Exposed Fastener Roof Panels: Corrugated vs. R-Panel (PBR)
A metal roof is an investment that can last for 40-60 years and will pay for itself over time. However, the initial high upfront cost might scare some people into choosing a less expensive roofing option. Luckily, there are different types of metal roofs that can accommodate smaller budgets but still provide all of the benefits of a metal roof.
⅞” Corrugated and R-Panel are metal panels that were both originally designed to be a readily available, low-cost option for agricultural applications. Over time, they have become more versatile and today are a popular choice in residential and commercial roofing and siding for their affordability. Both panels are at least half the cost compared to a premium metal roofing panel such as standing seam.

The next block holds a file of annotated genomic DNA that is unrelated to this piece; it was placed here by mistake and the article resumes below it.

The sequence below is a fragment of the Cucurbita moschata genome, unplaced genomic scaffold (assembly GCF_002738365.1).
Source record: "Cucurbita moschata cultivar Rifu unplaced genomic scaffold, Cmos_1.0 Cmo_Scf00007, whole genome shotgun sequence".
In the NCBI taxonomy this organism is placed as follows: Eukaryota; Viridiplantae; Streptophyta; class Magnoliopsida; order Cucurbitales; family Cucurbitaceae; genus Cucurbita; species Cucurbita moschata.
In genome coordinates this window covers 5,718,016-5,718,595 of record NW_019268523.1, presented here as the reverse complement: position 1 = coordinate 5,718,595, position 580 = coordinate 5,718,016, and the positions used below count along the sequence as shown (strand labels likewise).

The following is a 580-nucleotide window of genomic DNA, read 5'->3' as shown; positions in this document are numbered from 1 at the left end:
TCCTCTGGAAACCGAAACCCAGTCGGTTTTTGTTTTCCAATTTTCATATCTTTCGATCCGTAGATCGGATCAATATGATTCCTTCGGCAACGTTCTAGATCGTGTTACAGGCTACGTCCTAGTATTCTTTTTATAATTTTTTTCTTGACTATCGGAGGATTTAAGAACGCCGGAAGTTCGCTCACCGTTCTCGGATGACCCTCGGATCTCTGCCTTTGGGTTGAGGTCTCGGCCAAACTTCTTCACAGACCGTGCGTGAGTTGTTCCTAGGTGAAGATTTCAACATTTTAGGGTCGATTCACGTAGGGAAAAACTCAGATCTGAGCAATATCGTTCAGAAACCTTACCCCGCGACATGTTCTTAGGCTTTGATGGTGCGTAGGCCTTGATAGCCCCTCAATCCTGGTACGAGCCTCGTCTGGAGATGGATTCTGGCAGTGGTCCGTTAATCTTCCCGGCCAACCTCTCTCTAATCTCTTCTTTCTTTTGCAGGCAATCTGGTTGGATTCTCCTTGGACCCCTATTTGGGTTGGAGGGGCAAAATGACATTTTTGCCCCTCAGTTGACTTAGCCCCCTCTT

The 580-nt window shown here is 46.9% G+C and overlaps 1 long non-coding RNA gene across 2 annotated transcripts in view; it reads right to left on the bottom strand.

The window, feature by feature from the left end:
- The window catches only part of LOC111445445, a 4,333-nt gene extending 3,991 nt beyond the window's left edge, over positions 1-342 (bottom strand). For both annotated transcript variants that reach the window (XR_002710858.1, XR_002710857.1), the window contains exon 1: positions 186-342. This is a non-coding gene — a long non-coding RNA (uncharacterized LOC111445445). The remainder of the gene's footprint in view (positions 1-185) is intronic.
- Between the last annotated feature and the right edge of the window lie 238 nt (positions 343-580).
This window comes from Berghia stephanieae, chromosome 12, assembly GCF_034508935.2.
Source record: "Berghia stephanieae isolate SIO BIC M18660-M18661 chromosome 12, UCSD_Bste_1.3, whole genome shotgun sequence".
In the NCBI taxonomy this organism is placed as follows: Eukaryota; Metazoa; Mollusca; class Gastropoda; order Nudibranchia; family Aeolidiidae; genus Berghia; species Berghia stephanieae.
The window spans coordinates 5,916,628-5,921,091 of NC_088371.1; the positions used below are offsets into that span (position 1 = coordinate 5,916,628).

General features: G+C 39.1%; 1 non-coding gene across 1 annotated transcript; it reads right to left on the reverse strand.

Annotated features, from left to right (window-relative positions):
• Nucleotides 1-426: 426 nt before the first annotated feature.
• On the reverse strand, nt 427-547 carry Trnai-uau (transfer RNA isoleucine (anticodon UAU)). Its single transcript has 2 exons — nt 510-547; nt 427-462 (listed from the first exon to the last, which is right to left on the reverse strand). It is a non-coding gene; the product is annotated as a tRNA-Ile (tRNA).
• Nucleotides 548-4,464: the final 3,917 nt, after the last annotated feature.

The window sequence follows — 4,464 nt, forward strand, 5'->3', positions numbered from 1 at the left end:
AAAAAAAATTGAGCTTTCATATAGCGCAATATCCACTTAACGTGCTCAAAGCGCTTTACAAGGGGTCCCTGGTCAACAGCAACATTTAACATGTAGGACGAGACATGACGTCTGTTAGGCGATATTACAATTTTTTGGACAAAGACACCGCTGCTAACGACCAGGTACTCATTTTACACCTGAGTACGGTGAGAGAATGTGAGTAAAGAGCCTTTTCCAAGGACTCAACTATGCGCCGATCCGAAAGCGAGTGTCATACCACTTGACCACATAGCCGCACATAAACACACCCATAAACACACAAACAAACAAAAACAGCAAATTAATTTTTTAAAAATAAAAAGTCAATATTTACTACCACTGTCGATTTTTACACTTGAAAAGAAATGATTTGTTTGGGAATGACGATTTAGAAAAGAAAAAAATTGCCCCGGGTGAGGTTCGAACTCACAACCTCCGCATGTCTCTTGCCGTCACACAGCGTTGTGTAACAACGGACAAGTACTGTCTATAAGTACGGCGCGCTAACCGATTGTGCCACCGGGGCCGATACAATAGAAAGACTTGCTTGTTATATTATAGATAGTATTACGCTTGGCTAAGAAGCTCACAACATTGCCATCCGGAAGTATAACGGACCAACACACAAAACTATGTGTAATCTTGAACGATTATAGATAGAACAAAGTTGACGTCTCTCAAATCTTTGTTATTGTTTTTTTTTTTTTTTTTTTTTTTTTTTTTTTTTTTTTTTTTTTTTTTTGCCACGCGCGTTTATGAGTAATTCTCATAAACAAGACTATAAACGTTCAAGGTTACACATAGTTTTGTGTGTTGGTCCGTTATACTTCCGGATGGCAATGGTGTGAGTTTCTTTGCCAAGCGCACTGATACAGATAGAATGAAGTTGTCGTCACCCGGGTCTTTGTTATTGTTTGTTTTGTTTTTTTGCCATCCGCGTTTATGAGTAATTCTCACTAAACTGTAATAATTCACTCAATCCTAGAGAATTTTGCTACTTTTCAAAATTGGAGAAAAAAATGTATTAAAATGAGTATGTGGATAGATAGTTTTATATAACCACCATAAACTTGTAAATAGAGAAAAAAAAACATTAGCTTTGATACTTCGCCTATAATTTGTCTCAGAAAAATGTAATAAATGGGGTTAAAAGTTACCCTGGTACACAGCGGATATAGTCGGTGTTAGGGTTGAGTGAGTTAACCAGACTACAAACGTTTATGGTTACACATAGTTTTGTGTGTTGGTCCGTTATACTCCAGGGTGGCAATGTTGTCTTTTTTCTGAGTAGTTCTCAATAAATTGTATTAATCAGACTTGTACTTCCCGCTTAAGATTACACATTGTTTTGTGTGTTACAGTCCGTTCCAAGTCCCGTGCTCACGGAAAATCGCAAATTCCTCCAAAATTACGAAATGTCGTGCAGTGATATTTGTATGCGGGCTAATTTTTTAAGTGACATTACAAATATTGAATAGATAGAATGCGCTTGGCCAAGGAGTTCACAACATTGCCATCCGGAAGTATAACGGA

At Western States Metal Roofing, we manufacture both ⅞” corrugated and R-panels. Quite often, we are asked questions on the differences between the panels. While the panels are similar, there are also some key differences.
We will go over how corrugated and R-Panel compare in terms of:
- Panel Appearance
- Fastener Placement
- Panel Strength
- Panel Applications
- Cost and Sidelap
Understanding the differences between R-Panel and ⅞” corrugated will allow you to make an easy decision on the right metal panel for your home.
Corrugated metal roofing panels are traditionally round and wavy, although corrugated could mean any type of metal that is formed into grooves or ridges. For ⅞” corrugated, the waves are each ⅞” high and evenly spaced 2.67” apart. Corrugated panels come in a wide range of colors in either SMP or PVDF paint systems.
R Panels feature 36” panels that have raised ribs with a flat area between the ribs.
R-Panels are similar to PBR Panels, with one notable difference. The PBR panel also includes an overlap section, known as a purlin bearing leg, that enhances the strength of the panel and makes the panel more weather tight. R Panel is mainly used for wall or siding applications and PBR panel should be used for a roof or a wall.